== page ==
Visiting the Hill can often feel like a long and grueling process for those who are not accustomed to the rigorous schedule. Members of the Texas corn delegation try to make the most of visits to D.C. by meeting with as many Texas legislators as possible, as well as the chairmen and members of both the House and Senate agriculture committees.

Sometimes farmers are in the midst of planting or harvest when they are called upon to make the trip to D.C. However, both Reed and Wedel have stressed the importance of farmers sharing their stories with legislators and their staffs.

“A favorable farm bill to agriculture could not get written without the commodity groups that go up there and tell Congress what they want and what they need and have that relationship with them,” Wedel said.

One thing is certain public policy is rarely boring.

Commodity Group Assistance

Famer led commodity groups like CPAT allow farmers from across the state advocate for their livelihoods in Washington, D.C. Angie Martin, the industry affairs director, said growers must also advocate for themselves when visiting with representatives.

“It’s important that we have farmers go to Washington and that it is a diverse group because staffers and legislators want to hear from them,” Martin said. “Our agricultural defenders need to be able to show that farming is not a dying field and that it is alive and growing.”

One of the biggest ways commodity groups equip their members to advocate on the Hill is through training. As active members in commodity associations, farmers gain leadership experience and media training to further prepare them to articulate their farm needs to key decision makers. Reed said training is necessary to make a trip to Washington D.C. successful.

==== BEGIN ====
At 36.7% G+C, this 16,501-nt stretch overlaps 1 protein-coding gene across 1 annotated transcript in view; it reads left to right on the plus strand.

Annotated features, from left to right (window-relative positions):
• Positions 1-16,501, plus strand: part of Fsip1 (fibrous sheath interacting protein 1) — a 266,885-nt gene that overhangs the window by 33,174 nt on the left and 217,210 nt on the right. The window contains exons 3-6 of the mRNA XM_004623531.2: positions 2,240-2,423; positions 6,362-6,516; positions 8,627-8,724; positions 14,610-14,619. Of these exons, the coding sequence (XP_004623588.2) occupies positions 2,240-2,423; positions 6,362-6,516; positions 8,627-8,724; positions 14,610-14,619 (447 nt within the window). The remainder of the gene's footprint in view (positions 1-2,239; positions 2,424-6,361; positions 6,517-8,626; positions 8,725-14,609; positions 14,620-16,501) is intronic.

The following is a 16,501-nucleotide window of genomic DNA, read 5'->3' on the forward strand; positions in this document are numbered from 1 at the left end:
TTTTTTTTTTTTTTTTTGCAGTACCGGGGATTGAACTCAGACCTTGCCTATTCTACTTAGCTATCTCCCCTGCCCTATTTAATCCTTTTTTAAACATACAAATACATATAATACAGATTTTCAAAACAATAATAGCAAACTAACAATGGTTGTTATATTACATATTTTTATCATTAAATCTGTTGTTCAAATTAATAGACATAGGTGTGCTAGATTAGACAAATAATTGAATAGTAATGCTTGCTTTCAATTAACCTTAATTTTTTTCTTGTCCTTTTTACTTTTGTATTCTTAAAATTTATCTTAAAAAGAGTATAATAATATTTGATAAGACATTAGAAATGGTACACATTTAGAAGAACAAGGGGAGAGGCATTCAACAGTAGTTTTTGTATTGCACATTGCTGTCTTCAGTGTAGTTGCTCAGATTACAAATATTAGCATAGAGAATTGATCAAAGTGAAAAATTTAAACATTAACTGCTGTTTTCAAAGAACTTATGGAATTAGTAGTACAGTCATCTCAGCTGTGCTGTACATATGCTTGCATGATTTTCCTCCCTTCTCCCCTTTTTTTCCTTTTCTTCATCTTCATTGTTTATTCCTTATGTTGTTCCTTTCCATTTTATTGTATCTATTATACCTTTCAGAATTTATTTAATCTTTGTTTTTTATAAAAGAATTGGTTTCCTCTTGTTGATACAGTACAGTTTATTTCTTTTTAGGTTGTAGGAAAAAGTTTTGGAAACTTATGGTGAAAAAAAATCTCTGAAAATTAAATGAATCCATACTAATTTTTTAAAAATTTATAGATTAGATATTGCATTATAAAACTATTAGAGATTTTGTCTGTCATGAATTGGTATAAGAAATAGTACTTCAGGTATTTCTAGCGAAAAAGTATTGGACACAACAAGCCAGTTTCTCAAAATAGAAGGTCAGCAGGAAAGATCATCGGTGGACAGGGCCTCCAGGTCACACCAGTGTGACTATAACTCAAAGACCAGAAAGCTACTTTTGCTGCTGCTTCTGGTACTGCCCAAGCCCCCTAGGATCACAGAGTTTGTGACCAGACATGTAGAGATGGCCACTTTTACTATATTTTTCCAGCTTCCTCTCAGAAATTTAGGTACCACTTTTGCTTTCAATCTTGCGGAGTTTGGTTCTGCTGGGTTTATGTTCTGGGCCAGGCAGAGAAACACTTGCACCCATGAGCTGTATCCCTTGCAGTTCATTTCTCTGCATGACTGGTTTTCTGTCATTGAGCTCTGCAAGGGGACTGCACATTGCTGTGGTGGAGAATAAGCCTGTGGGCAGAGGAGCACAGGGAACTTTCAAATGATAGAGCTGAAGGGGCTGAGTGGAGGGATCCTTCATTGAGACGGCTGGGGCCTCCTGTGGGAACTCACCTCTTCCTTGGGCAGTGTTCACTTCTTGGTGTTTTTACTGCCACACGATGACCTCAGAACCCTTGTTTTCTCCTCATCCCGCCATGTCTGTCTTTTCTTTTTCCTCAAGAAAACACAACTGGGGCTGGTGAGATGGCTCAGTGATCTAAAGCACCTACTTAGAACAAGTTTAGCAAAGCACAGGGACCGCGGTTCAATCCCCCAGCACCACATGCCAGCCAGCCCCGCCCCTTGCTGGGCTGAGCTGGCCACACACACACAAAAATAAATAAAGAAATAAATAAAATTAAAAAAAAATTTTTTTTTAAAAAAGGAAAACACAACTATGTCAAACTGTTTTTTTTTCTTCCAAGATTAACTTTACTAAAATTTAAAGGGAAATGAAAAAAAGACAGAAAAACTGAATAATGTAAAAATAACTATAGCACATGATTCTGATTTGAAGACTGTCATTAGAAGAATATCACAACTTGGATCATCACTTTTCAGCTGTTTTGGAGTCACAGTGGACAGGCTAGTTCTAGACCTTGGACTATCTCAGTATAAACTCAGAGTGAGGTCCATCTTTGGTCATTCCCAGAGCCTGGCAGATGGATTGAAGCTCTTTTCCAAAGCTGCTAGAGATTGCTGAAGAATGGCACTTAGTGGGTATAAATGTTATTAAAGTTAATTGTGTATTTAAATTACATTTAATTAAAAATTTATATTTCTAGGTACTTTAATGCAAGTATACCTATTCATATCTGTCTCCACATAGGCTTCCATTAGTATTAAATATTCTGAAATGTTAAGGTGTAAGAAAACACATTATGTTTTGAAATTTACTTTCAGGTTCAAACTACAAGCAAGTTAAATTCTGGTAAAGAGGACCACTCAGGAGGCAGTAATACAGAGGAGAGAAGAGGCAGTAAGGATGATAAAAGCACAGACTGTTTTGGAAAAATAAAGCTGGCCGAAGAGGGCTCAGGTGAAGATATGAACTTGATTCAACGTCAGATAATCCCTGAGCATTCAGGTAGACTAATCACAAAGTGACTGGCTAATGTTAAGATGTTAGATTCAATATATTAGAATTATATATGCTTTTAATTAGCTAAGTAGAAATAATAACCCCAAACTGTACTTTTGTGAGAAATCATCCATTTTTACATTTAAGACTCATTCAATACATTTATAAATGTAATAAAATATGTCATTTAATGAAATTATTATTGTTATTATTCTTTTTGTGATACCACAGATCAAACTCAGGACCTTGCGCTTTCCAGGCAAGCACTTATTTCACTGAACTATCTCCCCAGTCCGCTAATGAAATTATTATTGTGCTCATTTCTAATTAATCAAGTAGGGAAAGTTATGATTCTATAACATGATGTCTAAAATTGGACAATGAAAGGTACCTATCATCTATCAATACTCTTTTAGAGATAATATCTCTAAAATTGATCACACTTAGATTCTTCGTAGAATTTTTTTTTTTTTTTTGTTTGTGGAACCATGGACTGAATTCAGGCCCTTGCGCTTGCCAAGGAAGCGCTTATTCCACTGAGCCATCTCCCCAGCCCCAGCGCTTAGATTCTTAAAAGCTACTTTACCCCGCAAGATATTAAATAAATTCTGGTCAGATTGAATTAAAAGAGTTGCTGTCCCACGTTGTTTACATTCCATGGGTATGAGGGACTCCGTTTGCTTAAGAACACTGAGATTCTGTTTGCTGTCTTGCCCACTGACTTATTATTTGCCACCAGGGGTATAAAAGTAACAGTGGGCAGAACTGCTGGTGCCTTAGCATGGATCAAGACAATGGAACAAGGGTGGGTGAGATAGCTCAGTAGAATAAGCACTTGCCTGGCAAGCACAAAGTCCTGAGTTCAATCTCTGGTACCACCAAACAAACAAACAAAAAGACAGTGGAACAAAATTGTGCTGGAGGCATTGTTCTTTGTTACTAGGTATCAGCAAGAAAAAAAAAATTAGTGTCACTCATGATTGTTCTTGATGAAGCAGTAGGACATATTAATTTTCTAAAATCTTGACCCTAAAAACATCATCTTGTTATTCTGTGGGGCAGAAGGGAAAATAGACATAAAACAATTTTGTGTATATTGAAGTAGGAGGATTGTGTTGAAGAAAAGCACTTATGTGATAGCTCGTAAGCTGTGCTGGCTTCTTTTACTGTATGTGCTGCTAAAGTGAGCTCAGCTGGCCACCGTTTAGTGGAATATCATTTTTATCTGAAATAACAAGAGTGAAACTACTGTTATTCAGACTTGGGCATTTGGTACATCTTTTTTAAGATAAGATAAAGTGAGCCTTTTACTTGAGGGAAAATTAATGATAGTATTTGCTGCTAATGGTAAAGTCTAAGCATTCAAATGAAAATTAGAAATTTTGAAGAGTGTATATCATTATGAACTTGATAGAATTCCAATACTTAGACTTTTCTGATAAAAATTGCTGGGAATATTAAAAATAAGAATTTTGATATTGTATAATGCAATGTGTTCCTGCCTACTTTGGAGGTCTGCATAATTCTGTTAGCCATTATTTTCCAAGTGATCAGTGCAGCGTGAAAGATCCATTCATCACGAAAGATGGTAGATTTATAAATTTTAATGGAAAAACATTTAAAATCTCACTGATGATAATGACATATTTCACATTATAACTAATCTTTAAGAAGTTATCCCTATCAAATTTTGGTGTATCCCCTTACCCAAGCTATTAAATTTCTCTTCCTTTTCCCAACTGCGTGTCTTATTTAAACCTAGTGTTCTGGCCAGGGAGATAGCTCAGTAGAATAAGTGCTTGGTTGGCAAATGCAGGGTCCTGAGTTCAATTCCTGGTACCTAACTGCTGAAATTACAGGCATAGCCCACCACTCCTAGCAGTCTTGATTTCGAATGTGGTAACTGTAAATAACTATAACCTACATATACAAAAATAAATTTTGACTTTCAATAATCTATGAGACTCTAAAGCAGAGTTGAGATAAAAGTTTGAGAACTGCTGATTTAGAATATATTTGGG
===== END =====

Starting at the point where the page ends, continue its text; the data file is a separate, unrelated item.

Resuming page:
“It is important to know your issues and be prepared to present it succinctly and fluently,” Vaughan said. “If you want to maintain your credibility as a reliable source of information, never try to stumble through an answer.”

Although farmers visit D.C. to speak to legislators about specific issues they face at home, a large portion of their time is often spent educating legislators and their staffs about agriculture in general. Reed said because people have become so removed from agriculture, it can make it difficult to work on a technical legislation like the farm bill when they don’t understand the principle issue to begin with. Farmers go to the Hill to fight for policy that is critical to the future of their businesses and livelihoods. As Martin said, without a strong agricultural economy, rural communities do not survive.

“In a rural community everything is tied to agriculture,” Martin said. “Even your local hospital. It is critical that we have good farm policy to allow our rural communities to continue and thrive.”

Future of Farmers Advocating on the Hill

Reed, Vaughan and Wedel have all made countless trips to D.C. over the years, and are aware of the hard work, sacrifice and effort required to write a farm bill. They all hope future generations of farmers and ranchers understand the importance of agricultural advocacy and take their own journeys to trek the halls of the Hill to advocate for Texas agriculture.

“It’s really easy to do once you’re there, Wedel said.” As far as telling your story, that part is easy, you just tell them about what’s affecting you on the farm.”

Sixteen hours and 15 meetings later, Wedel finally begins to walk back to his hotel room at 9 p.m. He and his colleges have just finished a quick dinner to recount the day and regroup for their next round of meetings tomorrow. His feet and body are aching after spending all day on concrete, but he knows that this job is important and that his hard work has helped shape the lives of farmers across the nation and for that, the walk was worth it.